Doebel-Hickok goes from breakaway to broken collarbone at Itzulia Women

 Krista Doebel-HIckok (EF Education-Tibco SVB)
Krista Doebel-HIckok (EF Education-Tibco SVB)

Krista Doebel-Hickok (EF Education-Tibco SVB) was on the attack on the second stage of Itzulia Women from Vitoria-Gasteiz to Amurrio, but the joy of being out the front came to an abrupt and painful end.

“To go [from hearing] my teammate saying ’Krista solo’ in the radio to me saying ‘Krista crash not okay’ in it, all within a matter of minutes, pretty well sums up the highs and lows of sport,” the 34-year-old tweeted from hospital in Spain.

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“Thanks to my team for standing beside me.”

EF Education-Tibco SVB said the American climber broke her collarbone after crashing halfway through Saturday’s lumpy 133km stage 2. It is a familiar recovery process for Doebel-Hickok who had to end her 2022 season early after a collarbone break in September on the second stage of the Ceratizit Challenge by La Vuelta.

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This time Doebel-Hickok was returning to racing at Itzulia Women after a break following Liège-Bastogne-Liège Femmes, where she recorded a DNF, and it had already been a tough return on stage 1 with the weather not exactly rolling out the welcome mat for the field.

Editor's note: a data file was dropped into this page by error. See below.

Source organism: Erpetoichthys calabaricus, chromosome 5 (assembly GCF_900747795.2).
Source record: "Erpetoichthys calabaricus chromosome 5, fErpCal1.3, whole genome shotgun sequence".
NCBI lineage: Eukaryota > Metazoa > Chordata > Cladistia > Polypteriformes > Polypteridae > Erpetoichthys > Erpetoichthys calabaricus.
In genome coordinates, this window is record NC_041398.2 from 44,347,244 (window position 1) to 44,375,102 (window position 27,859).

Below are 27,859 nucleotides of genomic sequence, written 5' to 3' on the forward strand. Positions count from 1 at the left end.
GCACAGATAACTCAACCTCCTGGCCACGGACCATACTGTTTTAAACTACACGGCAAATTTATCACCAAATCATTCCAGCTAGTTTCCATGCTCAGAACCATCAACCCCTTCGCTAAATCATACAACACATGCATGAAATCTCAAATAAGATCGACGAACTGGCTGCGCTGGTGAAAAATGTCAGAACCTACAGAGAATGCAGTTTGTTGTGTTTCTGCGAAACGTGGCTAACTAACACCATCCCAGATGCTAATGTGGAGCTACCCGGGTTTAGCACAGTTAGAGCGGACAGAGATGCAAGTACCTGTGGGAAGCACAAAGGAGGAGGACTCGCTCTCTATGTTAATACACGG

“Fighting together through some of the worst conditions I’ve ever raced in. Like, it hailed. It. Hailed,” said Doebel-Hickok after stage 1 on Twitter.

Annemiek van Vleuten (Movistar) was among the riders caught up in a crash on the race's opening day but Doebel-Hickok – who last year came 12th overall at Itzulia and then went on to take fourth overall at Vuelta a Burgos Feminas – avoided Friday's falls. However, she did finish in 86th position, more than 15 minutes behind winner Demi Vollering (SD Worx).

“Not an easy welcome back to racing,” added Doebel-Hickok after that first stage. “The kind that asks you ‘do you really want to be here?’ I do. So I’ll keep climbing—even when my whole body is trembling and I can shift with only 2 fingers. Even when it seems like the climb never ends, I’ll keep climbing.”

The effort to get away on stage 2 made Doebel-Hickok's determination clear, but the crash means those climbs will now have to wait for a bit longer.